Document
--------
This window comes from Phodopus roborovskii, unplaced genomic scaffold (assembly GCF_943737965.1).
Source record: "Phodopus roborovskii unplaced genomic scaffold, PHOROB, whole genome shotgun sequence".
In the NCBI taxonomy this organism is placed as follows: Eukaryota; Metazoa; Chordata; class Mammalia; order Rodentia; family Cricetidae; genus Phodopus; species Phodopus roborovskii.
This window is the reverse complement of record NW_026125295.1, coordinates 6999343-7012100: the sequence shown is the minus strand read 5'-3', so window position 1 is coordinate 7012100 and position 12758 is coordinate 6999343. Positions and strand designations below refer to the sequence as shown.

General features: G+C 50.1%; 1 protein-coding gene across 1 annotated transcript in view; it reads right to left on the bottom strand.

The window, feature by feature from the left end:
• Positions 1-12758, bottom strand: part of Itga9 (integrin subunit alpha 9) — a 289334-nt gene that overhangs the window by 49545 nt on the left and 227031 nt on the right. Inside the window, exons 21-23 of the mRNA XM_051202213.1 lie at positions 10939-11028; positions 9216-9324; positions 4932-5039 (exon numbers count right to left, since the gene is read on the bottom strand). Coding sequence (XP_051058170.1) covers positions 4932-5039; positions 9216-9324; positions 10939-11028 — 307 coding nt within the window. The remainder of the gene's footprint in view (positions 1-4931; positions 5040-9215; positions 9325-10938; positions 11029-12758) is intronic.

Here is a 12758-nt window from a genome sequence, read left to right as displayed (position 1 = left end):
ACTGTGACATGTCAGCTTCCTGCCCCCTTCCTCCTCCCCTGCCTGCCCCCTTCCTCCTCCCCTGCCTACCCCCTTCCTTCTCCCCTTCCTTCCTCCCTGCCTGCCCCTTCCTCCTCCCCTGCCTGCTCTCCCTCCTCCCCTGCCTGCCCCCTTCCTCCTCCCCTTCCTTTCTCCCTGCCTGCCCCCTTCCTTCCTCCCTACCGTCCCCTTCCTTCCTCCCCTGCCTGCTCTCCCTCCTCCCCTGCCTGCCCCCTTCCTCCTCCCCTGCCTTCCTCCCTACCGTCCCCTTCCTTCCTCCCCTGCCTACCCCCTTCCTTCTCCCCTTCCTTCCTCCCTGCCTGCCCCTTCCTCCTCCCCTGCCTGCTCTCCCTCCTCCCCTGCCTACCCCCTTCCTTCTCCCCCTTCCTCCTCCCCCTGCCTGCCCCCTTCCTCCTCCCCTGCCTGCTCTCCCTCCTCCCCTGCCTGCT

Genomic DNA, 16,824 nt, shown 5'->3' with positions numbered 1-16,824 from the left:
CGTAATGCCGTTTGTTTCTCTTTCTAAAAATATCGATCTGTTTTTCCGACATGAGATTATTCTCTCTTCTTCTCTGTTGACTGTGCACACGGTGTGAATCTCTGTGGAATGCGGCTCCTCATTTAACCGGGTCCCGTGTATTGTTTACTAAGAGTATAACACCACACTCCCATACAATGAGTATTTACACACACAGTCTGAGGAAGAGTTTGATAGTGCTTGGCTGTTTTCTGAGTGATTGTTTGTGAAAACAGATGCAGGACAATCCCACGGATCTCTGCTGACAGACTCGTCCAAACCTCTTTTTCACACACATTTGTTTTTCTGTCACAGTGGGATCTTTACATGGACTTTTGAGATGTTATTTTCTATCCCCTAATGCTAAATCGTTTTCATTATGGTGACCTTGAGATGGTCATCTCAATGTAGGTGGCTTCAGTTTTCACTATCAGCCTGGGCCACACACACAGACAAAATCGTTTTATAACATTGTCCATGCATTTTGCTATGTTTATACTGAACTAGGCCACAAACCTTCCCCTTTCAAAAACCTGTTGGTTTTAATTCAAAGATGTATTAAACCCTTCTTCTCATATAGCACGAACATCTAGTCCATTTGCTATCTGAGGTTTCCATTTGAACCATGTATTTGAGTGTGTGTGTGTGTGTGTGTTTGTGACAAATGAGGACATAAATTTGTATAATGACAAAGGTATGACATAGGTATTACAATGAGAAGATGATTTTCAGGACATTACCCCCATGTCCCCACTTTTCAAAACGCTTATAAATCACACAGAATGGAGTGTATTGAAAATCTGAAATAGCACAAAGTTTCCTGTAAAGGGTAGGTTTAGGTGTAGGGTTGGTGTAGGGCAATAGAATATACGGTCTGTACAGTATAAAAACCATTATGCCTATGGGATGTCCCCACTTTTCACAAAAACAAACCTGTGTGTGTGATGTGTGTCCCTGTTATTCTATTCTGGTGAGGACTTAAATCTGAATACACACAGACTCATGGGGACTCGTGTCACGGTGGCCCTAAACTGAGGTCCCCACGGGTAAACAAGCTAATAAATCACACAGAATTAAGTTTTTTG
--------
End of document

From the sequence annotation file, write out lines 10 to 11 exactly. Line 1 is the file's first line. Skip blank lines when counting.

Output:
Genomic DNA, 16,824 nt, shown 5'->3' with positions numbered 1-16,824 from the left:
CGTAATGCCGTTTGTTTCTCTTTCTAAAAATATCGATCTGTTTTTCCGACATGAGATTATTCTCTCTTCTTCTCTGTTGACTGTGCACACGGTGTGAATCTCTGTGGAATGCGGCTCCTCATTTAACCGGGTCCCGTGTATTGTTTACTAAGAGTATAACACCACACTCCCATACAATGAGTATTTACACACACAGTCTGAGGAAGAGTTTGATAGTGCTTGGCTGTTTTCTGAGTGATTGTTTGTGAAAACAGATGCAGGACAATCCCACGGATCTCTGCTGACAGACTCGTCCAAACCTCTTTTTCACACACATTTGTTTTTCTGTCACAGTGGGATCTTTACATGGACTTTTGAGATGTTATTTTCTATCCCCTAATGCTAAATCGTTTTCATTATGGTGACCTTGAGATGGTCATCTCAATGTAGGTGGCTTCAGTTTTCACTATCAGCCTGGGCCACACACACAGACAAAATCGTTTTATAACATTGTCCATGCATTTTGCTATGTTTATACTGAACTAGGCCACAAACCTTCCCCTTTCAAAAACCTGTTGGTTTTAATTCAAAGATGTATTAAACCCTTCTTCTCATATAGCACGAACATCTAGTCCATTTGCTATCTGAGGTTTCCATTTGAACCATGTATTTGAGTGTGTGTGTGTGTGTGTGTTTGTGACAAATGAGGACATAAATTTGTATAATGACAAAGGTATGACATAGGTATTACAATGAGAAGATGATTTTCAGGACATTACCCCCATGTCCCCACTTTTCAAAACGCTTATAAATCACACAGAATGGAGTGTATTGAAAATCTGAAATAGCACAAAGTTTCCTGTAAAGGGTAGGTTTAGGTGTAGGGTTGGTGTAGGGCAATAGAATATACGGTCTGTACAGTATAAAAACCATTATGCCTATGGGATGTCCCCACTTTTCACAAAAACAAACCTGTGTGTGTGATGTGTGTCCCTGTTATTCTATTCTGGTGAGGACTTAAATCTGAATACACACAGACTCATGGGGACTCGTGTCACGGTGGCCCTAAACTGAGGTCCCCACGGGTAAACAAGCTAATAAATCACACAGAATTAAGTTTTTTG